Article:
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Moderated by Christen Smith, Associate Professor - Center for Women's & Gender Studies and Josh Roebke, Assistant Professor - College of Natural Sciences
In this roundtable discussion Dr. Chanda Prescod-Weinstein will discuss what it means to be a Black feminist physicist and how Black feminist physics bridges the boundary between the humanities and the natural sciences. At the heart of this discussion will be Dr. Prescod-Weinstein’s new book, The Disordered Cosmos a look at the gender and racial dynamics of being a Black woman in the field of physics, and its ups and downs. From the Standard Model of Particle Physics and what lies beyond it, to the physics of melanin in skin, and the latest theories of dark matter — Dr. Prescod-Weinstein engages history, race and gender politics, and the wisdom of Star Trek. One of the leading physicists of her generation, Dr. Chanda Prescod-Weinstein is also one of fewer than one hundred Black American women to earn a PhD from a department of physics. Her vision of the cosmos is vibrant, buoyantly non-traditional, and grounded in her personal and political Black feminist genealogies. Prescod-Weinstein urges us to recognize how science, like most fields, is rife with racism, sexism, and other dehumanizing systems. She also lays out a bold new approach to science and society that begins with the belief that we all have a fundamental right to know and love the night sky.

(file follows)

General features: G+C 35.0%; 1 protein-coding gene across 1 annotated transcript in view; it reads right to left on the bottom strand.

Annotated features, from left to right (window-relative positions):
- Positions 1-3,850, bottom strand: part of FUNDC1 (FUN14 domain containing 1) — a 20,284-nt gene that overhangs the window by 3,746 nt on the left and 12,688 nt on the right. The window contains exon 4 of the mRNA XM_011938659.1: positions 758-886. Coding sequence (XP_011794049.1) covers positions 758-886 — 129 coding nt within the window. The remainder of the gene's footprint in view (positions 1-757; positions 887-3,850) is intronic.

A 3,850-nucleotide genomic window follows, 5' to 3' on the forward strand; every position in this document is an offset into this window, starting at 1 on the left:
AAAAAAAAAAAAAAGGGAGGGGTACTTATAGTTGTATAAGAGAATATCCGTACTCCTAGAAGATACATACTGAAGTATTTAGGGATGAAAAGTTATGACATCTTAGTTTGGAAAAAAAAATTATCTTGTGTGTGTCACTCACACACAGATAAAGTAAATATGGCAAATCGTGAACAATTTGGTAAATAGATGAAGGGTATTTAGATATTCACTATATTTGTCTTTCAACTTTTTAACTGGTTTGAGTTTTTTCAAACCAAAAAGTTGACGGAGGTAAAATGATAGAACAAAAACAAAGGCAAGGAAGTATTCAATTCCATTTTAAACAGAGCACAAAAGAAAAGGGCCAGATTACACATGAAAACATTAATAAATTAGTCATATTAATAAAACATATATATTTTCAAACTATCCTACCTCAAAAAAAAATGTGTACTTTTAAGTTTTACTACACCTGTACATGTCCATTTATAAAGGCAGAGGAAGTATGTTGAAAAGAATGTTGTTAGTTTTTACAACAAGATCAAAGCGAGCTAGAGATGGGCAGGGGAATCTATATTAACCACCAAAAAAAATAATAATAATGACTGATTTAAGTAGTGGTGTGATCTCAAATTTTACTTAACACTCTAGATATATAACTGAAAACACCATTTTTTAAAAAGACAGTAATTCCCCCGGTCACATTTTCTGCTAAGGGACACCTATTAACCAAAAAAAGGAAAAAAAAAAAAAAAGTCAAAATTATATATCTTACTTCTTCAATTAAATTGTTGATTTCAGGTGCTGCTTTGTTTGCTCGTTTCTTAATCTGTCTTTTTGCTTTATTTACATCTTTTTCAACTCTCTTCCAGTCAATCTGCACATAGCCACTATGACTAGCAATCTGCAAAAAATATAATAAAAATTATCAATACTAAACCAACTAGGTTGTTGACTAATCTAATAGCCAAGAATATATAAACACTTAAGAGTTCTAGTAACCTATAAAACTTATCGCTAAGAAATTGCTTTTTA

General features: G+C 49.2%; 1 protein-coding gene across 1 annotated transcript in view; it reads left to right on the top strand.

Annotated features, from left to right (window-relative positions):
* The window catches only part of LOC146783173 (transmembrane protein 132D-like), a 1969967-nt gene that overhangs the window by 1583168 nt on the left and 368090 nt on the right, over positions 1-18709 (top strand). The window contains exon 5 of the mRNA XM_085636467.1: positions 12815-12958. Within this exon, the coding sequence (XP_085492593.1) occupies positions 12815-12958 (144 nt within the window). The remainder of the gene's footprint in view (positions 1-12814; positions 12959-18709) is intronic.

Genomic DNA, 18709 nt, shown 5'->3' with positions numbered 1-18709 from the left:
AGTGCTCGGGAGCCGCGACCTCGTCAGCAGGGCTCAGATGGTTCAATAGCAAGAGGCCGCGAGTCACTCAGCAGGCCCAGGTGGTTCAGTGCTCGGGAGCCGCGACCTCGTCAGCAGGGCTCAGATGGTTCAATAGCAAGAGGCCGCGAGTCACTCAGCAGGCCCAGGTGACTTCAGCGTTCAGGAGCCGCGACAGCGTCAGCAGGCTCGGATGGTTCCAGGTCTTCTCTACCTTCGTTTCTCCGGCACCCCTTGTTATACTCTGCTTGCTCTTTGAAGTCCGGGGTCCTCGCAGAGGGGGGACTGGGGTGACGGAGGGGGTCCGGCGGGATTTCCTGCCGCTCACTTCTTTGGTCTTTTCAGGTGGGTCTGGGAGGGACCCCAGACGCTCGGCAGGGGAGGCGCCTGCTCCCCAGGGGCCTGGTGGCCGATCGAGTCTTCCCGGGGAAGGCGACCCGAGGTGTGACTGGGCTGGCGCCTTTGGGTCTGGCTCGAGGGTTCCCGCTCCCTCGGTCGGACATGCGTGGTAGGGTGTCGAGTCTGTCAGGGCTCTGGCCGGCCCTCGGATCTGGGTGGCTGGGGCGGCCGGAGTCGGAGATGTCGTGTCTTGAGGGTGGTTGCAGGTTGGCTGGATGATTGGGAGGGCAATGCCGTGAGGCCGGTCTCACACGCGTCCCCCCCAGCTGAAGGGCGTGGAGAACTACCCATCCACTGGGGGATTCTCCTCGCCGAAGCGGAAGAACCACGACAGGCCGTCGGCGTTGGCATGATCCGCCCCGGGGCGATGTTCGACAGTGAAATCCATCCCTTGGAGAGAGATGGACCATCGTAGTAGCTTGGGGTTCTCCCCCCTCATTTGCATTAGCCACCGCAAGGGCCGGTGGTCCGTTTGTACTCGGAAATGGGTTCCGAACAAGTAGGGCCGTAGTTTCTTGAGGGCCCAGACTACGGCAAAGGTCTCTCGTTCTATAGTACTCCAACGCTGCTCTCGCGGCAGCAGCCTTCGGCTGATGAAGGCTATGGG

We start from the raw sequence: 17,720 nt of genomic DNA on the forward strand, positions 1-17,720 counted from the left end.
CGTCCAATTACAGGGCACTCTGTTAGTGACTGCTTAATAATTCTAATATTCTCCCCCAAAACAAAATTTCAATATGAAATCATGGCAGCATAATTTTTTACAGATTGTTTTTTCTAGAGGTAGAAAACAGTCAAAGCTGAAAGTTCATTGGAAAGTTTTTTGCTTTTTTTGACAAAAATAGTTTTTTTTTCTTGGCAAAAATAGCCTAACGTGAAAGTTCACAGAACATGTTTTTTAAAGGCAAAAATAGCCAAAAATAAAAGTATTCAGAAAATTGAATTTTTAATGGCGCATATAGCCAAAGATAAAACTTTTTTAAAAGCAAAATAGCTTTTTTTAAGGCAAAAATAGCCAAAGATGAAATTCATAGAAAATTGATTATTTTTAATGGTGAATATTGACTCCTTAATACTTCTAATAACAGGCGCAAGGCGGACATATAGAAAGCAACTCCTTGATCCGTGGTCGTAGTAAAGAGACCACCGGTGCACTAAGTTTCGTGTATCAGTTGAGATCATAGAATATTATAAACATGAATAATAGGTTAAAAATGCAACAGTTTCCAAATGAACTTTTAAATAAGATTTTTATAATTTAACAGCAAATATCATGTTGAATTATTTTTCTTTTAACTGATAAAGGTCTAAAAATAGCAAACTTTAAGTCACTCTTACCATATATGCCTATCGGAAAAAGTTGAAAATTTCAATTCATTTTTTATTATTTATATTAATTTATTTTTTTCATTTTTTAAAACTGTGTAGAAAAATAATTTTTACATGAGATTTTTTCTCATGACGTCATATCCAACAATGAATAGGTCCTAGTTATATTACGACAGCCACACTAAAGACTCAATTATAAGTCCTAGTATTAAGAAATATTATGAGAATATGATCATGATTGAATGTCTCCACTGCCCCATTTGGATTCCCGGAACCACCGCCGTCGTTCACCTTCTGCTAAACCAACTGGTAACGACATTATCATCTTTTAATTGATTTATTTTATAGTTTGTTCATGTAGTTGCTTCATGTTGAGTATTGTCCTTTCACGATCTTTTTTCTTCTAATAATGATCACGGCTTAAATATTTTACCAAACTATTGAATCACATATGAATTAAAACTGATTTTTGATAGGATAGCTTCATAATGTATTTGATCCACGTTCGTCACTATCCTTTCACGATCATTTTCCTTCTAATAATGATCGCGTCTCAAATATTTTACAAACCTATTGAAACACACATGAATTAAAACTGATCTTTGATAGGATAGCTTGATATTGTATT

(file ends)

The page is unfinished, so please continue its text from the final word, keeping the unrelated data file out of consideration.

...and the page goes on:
Co-sponsored by The College of Natural Sciences
Feminist Futures//Feminist Pasts Symposium
Register here: https://utexasscience.wufoo.com/forms/m145p5c30nsgp11/
Friday, April 16, 2021 at 12:00pm to 1:30pmVirtual Event